James Henry O'Rourke (September 1, 1850 – January 8, 1919), nicknamed "Orator Jim", was an American professional baseball player in the National Association and Major League Baseball who played primarily as a left fielder. For the period 1876–1892, he ranks behind only Cap Anson in career major league games played (1644), hits (2146), at-bats (6884), doubles (392) and total bases (2936), and behind only Harry Stovey in runs scored (1370) (Stovey was a younger player; Anson played five seasons and O'Rourke four prior to 1876.).
|Born: September 1, 1850|
|Died: January 8, 1919 (aged 68)|
|April 26, 1872, for the Middletown Mansfields|
|Last MLB appearance|
|September 22, 1904, for the New York Giants|
|Runs batted in||1,208|
|Career highlights and awards|
|Member of the National|
|Baseball Hall of Fame|
|Election Method||Veteran's Committee|
O'Rourke was born in East Bridgeport, Connecticut, and worked on his family's farm while playing youth league and semi-pro baseball. He began his professional career as a member of the Middletown Mansfields in 1872, joining the one-year-old National Association team as a catcher. The Mansfields were not a top-tier team, and folded in August, but O'Rourke had impressed other teams sufficiently enough to be offered a contract with the Boston Red Stockings, with whom he played until 1878. On April 22, 1876, O'Rourke had the first base hit in National League history.
He graduated from Yale Law School in 1887 with an LL.B., practicing law in Bridgeport between early playing stints, and earning the nickname "Orator Jim" because of his verbosity on the field, his intellect, and his law degree—uncommon in a game regarded as a rough immigrant sport at the time.
After leaving the major leagues following the 1893 season he continued to play in the minor leagues until he was over 50 years old. As an executive of the Bridgeport team in the Connecticut League, in 1895 O'Rourke hired the first African American minor league baseball player in history.
In 1904, he made a final appearance with the New York Giants under manager and friend John McGraw, becoming at age 54 the oldest player ever to appear in the National League, and the oldest player to hit safely in a major league game. O'Rourke is one of only 29 players in baseball history to appear in Major League games in four decades.
O'Rourke died of pneumonia at age 68 in Bridgeport, Connecticut. He was elected to the Baseball Hall of Fame in 1945 as one of the earliest inductees from the 19th century. His older brother John O'Rourke and his son James "Queenie" O'Rourke also played in the majors.
One legend concerning O'Rourke is that he was asked to drop the "O'" from his last name when he signed a contract with Boston and its Protestant backers. The son of Irish immigrants and the husband of a woman born in Ireland, O'Rourke refused, saying "I would rather die than give up my father's name. A million dollars would not tempt me."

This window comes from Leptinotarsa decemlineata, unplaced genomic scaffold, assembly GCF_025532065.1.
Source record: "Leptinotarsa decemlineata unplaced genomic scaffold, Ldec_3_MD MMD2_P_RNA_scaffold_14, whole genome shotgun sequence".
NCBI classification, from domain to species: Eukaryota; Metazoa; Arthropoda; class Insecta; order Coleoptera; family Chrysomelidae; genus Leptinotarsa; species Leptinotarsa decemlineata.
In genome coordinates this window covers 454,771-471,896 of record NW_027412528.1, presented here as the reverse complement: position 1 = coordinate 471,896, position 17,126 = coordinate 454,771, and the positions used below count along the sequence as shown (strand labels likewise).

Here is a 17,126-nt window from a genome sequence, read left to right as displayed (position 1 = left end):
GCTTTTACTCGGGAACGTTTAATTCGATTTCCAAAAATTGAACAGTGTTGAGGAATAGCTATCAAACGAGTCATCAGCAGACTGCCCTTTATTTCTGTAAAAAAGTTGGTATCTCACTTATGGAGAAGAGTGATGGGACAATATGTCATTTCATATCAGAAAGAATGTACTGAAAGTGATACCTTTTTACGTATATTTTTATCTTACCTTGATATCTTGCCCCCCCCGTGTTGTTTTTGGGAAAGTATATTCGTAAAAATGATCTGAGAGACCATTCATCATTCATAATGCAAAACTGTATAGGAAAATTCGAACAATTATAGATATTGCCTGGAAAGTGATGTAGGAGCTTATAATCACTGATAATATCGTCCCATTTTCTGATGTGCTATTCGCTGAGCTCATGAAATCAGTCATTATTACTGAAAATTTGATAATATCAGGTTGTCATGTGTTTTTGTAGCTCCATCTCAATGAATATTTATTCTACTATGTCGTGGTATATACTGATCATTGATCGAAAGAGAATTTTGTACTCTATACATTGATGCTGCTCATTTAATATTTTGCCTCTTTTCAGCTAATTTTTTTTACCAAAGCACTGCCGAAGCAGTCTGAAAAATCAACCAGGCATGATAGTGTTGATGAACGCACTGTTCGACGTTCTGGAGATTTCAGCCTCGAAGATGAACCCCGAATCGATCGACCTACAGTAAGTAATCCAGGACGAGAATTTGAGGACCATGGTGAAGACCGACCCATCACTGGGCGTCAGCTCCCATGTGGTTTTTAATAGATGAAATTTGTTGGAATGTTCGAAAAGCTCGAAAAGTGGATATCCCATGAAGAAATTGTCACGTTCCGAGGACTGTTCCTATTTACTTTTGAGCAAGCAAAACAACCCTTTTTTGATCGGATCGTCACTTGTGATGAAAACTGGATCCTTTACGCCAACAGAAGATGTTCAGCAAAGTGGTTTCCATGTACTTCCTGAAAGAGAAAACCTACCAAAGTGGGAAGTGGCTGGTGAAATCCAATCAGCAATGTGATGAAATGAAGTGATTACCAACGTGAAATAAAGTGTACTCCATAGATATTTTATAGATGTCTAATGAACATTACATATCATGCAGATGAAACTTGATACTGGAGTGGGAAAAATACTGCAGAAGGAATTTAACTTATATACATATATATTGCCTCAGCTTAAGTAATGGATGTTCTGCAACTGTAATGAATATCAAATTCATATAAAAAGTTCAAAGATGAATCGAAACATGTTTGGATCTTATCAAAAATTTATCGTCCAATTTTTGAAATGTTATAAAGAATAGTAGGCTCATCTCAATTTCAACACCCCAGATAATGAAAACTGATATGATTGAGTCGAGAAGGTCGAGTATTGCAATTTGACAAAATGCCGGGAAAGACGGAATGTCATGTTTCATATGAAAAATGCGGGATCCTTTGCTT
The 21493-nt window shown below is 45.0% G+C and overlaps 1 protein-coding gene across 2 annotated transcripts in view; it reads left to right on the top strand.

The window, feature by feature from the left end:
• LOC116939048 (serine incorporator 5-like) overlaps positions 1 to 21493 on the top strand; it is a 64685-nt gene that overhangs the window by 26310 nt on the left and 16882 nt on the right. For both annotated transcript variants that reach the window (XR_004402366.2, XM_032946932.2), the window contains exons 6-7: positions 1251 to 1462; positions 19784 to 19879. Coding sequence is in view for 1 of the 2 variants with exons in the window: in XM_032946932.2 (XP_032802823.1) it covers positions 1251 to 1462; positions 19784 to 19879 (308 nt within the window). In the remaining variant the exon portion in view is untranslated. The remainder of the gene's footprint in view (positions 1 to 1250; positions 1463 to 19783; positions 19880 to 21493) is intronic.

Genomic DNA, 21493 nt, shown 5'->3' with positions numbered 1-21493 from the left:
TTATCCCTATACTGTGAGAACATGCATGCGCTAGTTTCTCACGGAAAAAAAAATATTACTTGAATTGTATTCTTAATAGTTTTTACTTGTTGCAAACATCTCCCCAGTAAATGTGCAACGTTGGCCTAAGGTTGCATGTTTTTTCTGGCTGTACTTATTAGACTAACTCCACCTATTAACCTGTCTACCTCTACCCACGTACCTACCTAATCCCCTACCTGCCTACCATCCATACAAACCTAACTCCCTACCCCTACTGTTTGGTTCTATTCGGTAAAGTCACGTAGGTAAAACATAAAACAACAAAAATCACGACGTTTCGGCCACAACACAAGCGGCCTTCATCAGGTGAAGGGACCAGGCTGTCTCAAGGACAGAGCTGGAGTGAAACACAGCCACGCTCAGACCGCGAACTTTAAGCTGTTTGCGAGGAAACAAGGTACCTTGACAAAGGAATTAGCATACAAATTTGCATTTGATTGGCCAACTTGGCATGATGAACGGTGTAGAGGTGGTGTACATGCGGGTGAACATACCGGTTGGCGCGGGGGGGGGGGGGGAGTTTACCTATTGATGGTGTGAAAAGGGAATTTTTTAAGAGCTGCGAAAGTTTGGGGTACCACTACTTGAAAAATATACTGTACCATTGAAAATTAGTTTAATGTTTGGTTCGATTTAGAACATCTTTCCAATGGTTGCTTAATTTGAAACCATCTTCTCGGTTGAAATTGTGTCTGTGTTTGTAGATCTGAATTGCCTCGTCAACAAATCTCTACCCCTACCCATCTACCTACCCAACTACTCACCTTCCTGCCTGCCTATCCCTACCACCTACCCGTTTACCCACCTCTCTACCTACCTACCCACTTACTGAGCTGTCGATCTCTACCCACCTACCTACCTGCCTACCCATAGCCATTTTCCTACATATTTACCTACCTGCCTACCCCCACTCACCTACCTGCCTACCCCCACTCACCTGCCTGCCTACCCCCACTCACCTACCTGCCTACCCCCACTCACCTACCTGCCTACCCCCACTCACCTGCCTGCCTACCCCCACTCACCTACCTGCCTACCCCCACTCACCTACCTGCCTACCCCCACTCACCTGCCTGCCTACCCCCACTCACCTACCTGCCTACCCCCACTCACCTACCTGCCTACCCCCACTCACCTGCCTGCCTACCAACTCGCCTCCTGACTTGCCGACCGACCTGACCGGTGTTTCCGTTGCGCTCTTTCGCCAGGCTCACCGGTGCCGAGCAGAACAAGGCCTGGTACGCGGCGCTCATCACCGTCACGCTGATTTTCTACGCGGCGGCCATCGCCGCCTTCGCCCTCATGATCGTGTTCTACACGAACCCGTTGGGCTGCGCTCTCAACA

Another legend about O'Rourke is that his signing by the Mansfields in 1872 was conditioned on the team finding someone to take over O'Rourke's chores on his parents' farm.
O'Rourke has made a brilliant record for himself as an outfielder, being an excellent judge of a ball, a swift runner, and making the most difficult running catches with the utmost ease and certainty. As a thrower, too, he stands pre-eminent, being credited with a throw of 365 feet, the next to the longest yet accomplished by any player.— The Sporting Life
| Hitting for the cycle
June 16, 1884
| Career home run record holder
Events from the year 1919 in the United States.James O'Rourke
James O'Rourke may refer to:
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The Buffalo Bisons were a Major League Baseball team that was based in Buffalo, New York. They played in the National League from 1879 through 1885. During their time as a Major League team, the Bisons employed five different managers. The duties of the team manager include team strategy and leadership on and off the field.List of Washington Senators (1891–1899) managers
The Washington Senators were a Major League Baseball team that played in Washington, D.C.. They played in the American Association when it was considered a major league in 1891 and in the National League from 1892 through 1899, after which the team was eliminated when the National League contracted from twelve teams to eight teams. In their inaugural season, they played as the Washington Statesmen. During their time as a Major League team, the Senators employed 12 managers. The duties of the team manager include team strategy and leadership on and off the field.The Senators first manager was Sam Trott. Trott managed the Senators for 12 games before being replaced by Pop Snyder. Gus Schmelz holds the Senators' record for most games managed (434), managerial wins (155) and managerial losses (270). Tom Brown and Jack Doyle share the Senators' record for highest winning percentage as manager, with .471. Billy Barnie, who didn't win either of the two games he managed, holds the Senators' record for fewest wins. Arthur Irwin is the only Senators manager who served more than a single term. Irwin was one of three managers the Senators employed in its first National League season of 1892, and also the last Senators manager. In total, Irwin managed 293 games for the Senators, with 110 wins and 177 losses for a winning percentage of .383. Jim O'Rourke is the only Senators manager to be inducted into the Baseball Hall of Fame.O'Rourke
O'Rourke (Irish: Ó Ruairc) is an Irish Gaelic clan based most prominently in what is today County Leitrim. The family were the historic rulers of Breifne and later West Breifne until the 17th century.
Italics denotes players who have been voted in but not yet inducted.
|Inducted as a Giant|
|Inductees who played|
for the Giants